Monroe, M., Lan, R., Morales del Olmo, J., Shneiderman, B., Plaisant, C., Millstein, J.
Published in Proc. Of ACM Conference on Human-Computer Interaction (CHI 2013), 2349-2358. [Published Version]
In our burgeoning world of ubiquitous sensors and affordable
data storage, records of timestamped events are being
produced across nearly every domain of personal and professional
computing. This data ranges from government-funded
medical databases, to the meticulously tabulated comings and
goings of obsessive self-trackers. Across all domains, however,
is the need to search these records for meaningful patterns
of events. This paper reports on a two-part user study,
as well as a series of early tests and interviews with clinical
researchers, that informed the development of two temporal
query interfaces: a basic, menu-based interface and an advanced,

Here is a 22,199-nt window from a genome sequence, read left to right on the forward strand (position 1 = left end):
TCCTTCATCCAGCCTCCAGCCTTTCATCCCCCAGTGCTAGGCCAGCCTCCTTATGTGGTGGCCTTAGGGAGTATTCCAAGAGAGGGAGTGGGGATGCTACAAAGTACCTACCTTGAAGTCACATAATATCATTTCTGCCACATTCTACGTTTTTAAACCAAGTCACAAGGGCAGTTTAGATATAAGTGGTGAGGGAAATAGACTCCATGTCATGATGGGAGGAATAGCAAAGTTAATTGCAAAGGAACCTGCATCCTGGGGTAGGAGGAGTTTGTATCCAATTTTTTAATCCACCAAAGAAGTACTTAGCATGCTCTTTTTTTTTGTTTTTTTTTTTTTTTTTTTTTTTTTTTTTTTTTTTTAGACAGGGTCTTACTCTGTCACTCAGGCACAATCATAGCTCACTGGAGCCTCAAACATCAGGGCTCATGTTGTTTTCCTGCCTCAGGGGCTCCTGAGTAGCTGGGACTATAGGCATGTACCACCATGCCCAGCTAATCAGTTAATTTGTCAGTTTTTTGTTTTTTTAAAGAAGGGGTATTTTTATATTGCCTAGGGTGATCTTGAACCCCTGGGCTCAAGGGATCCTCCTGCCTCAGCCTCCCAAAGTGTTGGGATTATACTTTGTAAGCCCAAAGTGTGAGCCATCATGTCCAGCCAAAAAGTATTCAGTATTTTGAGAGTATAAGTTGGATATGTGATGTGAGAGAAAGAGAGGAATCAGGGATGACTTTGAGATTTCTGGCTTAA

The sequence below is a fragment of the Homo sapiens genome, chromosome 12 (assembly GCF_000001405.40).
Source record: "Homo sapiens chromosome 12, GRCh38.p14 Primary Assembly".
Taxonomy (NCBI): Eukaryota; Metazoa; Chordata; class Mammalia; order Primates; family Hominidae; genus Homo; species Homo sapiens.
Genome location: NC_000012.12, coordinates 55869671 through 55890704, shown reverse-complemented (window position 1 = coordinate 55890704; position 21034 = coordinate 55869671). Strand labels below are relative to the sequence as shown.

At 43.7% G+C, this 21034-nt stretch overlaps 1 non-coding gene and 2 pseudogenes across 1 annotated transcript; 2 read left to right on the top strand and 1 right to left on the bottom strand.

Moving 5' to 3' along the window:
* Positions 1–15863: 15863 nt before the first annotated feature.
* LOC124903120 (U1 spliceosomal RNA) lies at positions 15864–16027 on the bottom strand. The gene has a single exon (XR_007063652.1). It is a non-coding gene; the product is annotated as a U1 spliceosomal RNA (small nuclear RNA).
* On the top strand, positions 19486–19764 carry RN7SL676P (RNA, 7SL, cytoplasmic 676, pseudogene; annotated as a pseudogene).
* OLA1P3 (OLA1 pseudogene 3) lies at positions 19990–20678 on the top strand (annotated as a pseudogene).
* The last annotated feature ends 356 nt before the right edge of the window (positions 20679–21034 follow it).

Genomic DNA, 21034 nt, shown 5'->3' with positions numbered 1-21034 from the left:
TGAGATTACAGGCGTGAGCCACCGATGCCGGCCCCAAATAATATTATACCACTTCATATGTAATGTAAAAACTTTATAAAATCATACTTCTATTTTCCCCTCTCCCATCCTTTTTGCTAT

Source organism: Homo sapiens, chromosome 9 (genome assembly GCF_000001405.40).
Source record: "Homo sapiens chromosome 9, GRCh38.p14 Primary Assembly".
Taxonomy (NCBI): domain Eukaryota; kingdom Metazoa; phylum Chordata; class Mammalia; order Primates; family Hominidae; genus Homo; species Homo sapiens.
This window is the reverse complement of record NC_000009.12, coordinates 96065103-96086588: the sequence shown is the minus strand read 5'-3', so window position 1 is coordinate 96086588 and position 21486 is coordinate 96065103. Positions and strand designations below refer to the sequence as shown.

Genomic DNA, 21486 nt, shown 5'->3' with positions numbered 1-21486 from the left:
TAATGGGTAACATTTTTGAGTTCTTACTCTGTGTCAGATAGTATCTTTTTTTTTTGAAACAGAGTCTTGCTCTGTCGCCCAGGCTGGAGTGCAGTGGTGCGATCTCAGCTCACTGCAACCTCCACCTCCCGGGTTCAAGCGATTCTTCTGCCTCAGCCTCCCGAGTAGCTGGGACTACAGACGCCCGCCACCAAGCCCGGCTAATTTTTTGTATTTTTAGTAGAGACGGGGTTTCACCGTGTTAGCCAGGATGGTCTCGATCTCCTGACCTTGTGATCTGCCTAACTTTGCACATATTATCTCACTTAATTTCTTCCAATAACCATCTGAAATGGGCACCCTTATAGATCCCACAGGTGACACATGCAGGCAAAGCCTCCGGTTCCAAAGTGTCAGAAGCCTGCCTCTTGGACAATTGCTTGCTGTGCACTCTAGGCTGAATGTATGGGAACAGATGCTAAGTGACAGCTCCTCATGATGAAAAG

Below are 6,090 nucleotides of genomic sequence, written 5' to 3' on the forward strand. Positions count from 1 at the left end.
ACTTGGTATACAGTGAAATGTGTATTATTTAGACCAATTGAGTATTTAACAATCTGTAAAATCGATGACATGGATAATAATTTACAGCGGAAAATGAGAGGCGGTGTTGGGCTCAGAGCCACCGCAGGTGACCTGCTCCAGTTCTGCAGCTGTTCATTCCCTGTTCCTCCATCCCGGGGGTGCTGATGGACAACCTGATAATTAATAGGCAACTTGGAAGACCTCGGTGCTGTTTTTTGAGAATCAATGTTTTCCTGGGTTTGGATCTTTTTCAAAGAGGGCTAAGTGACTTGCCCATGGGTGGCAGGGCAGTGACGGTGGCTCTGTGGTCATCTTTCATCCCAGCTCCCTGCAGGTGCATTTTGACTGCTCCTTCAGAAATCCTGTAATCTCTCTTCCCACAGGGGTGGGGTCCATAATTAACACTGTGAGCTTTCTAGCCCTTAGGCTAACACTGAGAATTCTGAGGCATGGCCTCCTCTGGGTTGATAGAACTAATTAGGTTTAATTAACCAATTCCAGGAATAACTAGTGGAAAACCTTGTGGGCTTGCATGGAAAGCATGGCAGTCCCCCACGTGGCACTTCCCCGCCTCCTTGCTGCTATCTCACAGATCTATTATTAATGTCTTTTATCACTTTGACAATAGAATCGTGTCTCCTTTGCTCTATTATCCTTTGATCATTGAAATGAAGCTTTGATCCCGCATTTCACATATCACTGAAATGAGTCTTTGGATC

graphic-based interface. While the scope of temporal
query is very broad, this work focuses on two particularly
complex and critical facets of temporal event sequences: intervals
(events with both a start time and an end time), and
the absence of an event. We describe how uses encounter a
common set of difficulties when expressing such queries, and
propose solutions to help overcome them. Finally, we report
on 2 case studies with epidemiologists at the US Army Pharmacovigilance
Center, illustrating how both query interfaces
were used to study patterns of drug use.
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